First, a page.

While its legacy Widmer and Redhook brands continue to decline, Kona offerings are up double-digits year-to-date in a Craft Brew Alliance portfolio that has grown to include a number of regional craft brewery partners in recent years.
In reporting its third-quarter earnings yesterday, CBA highlighted yet another quarter of depletions growth for the Hawaiian-themed brand, with a 9 percent increase in Q3 and a 10 percent increase year-to-date.
During a call with investors, CBA chief Andy Thomas attributed Kona’s growth to added distribution and “healthy velocity trends” of its Big Wave Golden Ale as well as expanded availability of Hanalei IPA. However, Kona’s Longboard lager is “suffering from the most velocity softness” due to heavy competition from similar beer styles, he added.
“We feel really good about the underlying velocity trends we’re seeing with a caveat that Longboard is one that has the most competitive positioning given the number of other competitive lagers out there,” he said.
Despite Kona’s surging sales, portfolio-wide depletions declined 2 percent while shipments remained “relatively flat” for the three-month period ending September 30.
Those declines are due, in large part, to Widmer Brothers and Redhook, whose sales to retailers declined 15 and 27 percent, respectively, during the quarter. During the first nine months of the year, Widmer depletions have declined 15 percent while Redhook depletions are down 25 percent.
CBA chief marketing officer Ken Kunze called Q3 “one of the tougher quarters in recent memory for industry depletions.” He added that the craft volumes California, Washington and Oregon, which account for about 45 percent of CBA’s sales, slowed in 2017. Citing Nielsen data through October 7, Kunze said craft segment volume had declined 3.9 percent in California, 2.8 in Washington and 1.7 in Oregon.
In fact, CBA’s “cornerstone” Kona brand lost 30 basis points of craft share in California, according to Kunze. To turn around the brand’s trends in the state, Kunze said CBA has “aggressive plans” to reach retailers, wholesalers and consumers.
“California is the only place where we’d like to see growth be a little bit stronger,” he said.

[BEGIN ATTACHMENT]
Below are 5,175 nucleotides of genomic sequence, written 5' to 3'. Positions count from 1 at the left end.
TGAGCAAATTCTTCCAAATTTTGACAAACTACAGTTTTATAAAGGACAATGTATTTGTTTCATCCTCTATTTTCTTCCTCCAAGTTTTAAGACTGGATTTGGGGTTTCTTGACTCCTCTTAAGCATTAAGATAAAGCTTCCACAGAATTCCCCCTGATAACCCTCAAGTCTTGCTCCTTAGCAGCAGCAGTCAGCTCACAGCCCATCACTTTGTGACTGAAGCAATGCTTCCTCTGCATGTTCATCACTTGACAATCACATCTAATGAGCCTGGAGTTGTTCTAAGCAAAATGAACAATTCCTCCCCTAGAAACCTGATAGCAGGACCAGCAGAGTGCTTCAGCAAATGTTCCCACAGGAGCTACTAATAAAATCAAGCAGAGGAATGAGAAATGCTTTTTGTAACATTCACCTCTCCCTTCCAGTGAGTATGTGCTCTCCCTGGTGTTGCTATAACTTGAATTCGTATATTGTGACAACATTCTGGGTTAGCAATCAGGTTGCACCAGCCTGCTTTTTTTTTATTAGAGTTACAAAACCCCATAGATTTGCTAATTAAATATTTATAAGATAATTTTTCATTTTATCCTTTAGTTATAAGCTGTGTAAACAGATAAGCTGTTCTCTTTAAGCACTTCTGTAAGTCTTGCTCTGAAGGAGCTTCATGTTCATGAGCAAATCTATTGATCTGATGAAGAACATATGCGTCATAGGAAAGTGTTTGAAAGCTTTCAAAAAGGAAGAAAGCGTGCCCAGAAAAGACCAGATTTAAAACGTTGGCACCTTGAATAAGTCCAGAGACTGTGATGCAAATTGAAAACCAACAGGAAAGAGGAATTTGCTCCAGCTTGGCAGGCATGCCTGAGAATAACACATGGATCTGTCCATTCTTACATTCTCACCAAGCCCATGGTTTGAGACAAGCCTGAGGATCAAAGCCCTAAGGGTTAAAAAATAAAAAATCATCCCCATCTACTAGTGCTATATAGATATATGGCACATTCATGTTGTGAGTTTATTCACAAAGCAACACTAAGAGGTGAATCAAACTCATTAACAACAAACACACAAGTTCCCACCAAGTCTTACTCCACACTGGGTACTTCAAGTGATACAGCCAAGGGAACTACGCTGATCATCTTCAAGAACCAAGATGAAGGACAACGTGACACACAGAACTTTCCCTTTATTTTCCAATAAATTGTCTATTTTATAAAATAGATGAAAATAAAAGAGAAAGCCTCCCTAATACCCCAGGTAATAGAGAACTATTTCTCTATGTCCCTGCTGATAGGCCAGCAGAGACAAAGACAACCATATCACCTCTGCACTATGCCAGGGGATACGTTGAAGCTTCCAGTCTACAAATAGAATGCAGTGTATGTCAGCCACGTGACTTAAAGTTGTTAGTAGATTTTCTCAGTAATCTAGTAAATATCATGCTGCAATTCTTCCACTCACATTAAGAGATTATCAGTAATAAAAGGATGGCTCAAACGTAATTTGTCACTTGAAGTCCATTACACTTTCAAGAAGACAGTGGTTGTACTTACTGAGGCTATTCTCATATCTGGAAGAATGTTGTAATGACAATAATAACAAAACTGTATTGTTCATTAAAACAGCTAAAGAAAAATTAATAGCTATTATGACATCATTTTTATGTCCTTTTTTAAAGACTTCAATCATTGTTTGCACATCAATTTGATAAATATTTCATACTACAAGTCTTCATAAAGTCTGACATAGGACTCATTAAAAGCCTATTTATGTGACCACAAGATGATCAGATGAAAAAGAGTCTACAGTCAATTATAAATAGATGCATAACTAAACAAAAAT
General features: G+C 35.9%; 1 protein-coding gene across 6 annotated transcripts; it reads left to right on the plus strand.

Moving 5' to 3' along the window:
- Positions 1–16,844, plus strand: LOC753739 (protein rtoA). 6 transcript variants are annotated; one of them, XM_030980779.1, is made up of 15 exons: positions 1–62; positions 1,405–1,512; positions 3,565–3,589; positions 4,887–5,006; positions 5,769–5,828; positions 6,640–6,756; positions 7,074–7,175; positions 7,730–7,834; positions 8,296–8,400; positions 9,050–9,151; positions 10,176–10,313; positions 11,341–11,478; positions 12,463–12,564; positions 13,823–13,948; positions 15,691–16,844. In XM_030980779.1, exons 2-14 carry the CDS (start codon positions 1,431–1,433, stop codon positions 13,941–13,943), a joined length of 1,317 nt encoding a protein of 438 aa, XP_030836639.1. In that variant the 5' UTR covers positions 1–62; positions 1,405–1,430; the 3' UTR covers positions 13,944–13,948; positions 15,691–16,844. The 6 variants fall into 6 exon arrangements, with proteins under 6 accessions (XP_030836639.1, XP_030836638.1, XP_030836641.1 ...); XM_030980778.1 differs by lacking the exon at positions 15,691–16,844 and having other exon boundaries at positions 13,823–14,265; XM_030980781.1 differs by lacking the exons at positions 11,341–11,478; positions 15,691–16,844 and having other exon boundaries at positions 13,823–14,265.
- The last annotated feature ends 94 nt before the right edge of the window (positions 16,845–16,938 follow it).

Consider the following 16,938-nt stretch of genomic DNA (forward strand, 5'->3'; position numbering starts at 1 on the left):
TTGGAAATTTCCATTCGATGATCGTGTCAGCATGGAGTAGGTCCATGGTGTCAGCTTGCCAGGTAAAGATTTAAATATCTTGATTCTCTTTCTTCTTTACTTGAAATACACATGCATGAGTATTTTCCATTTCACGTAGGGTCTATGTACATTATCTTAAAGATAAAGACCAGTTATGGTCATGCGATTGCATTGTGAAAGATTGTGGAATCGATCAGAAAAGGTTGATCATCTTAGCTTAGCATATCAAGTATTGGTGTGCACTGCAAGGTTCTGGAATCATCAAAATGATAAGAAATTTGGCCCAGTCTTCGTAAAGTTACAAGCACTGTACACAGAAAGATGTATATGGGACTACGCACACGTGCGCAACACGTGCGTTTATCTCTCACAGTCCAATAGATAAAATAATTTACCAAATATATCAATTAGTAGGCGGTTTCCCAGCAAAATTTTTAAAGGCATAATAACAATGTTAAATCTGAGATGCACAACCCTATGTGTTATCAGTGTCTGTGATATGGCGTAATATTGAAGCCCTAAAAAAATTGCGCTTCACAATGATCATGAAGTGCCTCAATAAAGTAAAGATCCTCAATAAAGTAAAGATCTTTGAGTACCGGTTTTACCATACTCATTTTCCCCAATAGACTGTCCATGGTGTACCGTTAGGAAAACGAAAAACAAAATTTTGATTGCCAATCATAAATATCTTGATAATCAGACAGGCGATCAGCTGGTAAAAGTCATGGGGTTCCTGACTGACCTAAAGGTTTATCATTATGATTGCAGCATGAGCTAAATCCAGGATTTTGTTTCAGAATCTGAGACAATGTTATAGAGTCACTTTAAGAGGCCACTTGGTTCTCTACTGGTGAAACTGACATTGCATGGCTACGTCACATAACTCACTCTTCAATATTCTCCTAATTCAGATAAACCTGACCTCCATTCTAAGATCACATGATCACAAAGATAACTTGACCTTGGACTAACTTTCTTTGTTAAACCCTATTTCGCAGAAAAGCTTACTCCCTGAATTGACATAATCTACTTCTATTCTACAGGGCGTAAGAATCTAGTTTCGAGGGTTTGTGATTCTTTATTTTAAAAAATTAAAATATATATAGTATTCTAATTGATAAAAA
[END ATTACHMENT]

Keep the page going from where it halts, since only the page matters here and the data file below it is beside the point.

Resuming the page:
As for Widmer Brothers, Thomas said the Portland, Oregon-based brand is showing “real progress” in its home market where it grew craft share by 60 basis points. (Widmer’s craft share also increased by 30 bps in Washington state.)
“Even though the volumes don’t look fantastic,” Thomas said, “the share gains on Widmer Brothers in Oregon make me feel fantastic about the home market strategy.”
Earlier this year, CBA began retrenching the Widmer and Redhook brands in the Pacific Northwest. Thomas estimated that Widmer Brothers volume outside of California, Oregon and Washington is now under 10 percent while Redhook volume outside of the state of Washington is about 50 percent.
“When we see 20 and 30 percent declines on the Redhook brand, it is painful as hell for everybody but it’s part of the strategic consequence of where we’re heading.”
However, Kunze said Redhook is beginning to see “positive traction” behind two IPAs — Big Ballard and Bicoastal — with expanded chain commitments coming in store resets. He added that the company also successfully opened the Redhook Brewlab in Seattle.
“In Washington, we’ve begun to see a moderation in the declining trends in the off-premise, while the impact of new beers and Brewlab have not yet materialized in slowing Redhook’s on-premise decline,” Kunze said.
Thomas explained that CBA formed partnerships with Cisco Brewers, Wynwood Brewing and Appalachian Mountain Brewery to fill in volume holes on the East Coast as part of its Widmer and Redhook retrenchments. Depletions for CBA’s three partner brands, as well as Square Mile Cider, increased 10 percent during Q3 and 13 percent for the year.
“We feel that those three partners collectively are doing a great job plugging the former space held by the Redhook and the Widmer Brothers brands,” Thomas said. “If you look at the geographies, it enables us to compete more effectively in New England, the Carolinas and Florida.”
The deal for a 24.5 percent stake in one of those partner brands, Wynwood Brewing Company, was first announced last December. In an SEC filing yesterday, CBA revealed that it paid $2.1 million (in July) for the minority stake in the brewery.
During the call, chief financial officer Joe Vanderstelt said layoffs in 2016 saved the company $4.3 million. The now-closed Woodinville brewery has saved CBA $1.5 million this year, Vanderstelt added, and will save the company another $2 million once the brewery is sold. The closure of Woodinville also contributed to a 6 percent decline in net brewpub sales during the quarter, he added. The company said it will “revisit” its brewpub strategy due to the decline in sales and slower foot traffic.
Meanwhile, Vanderstelt said CBA “right-sized” the cost structure at its Portsmouth, New Hampshire, and Portland, Oregon, breweries this past fall.
Speaking to Brewbound, CBA chief operating officer Scott Mennen said part of the right sizing came as a result of not replacing employees who had departed the organization, as well as other efficiencies in the business. Mennen added that CBA’s total workforce has been reduced by about 15 percent in the last couple of years.
Additionally, Mennen said the Portsmouth brewery, which was once a Redhook-specific facility, now brews more products for Cisco, Wynwood and Appalachian Mountain Brewery than Redhook. He estimated that 15 percent of the brewery’s total volume is now Redhook products, and Redhook production at the brewery will continue to decline. However, Mennen said production at the Portsmouth brewery is expected to increase by 10 percent in 2018.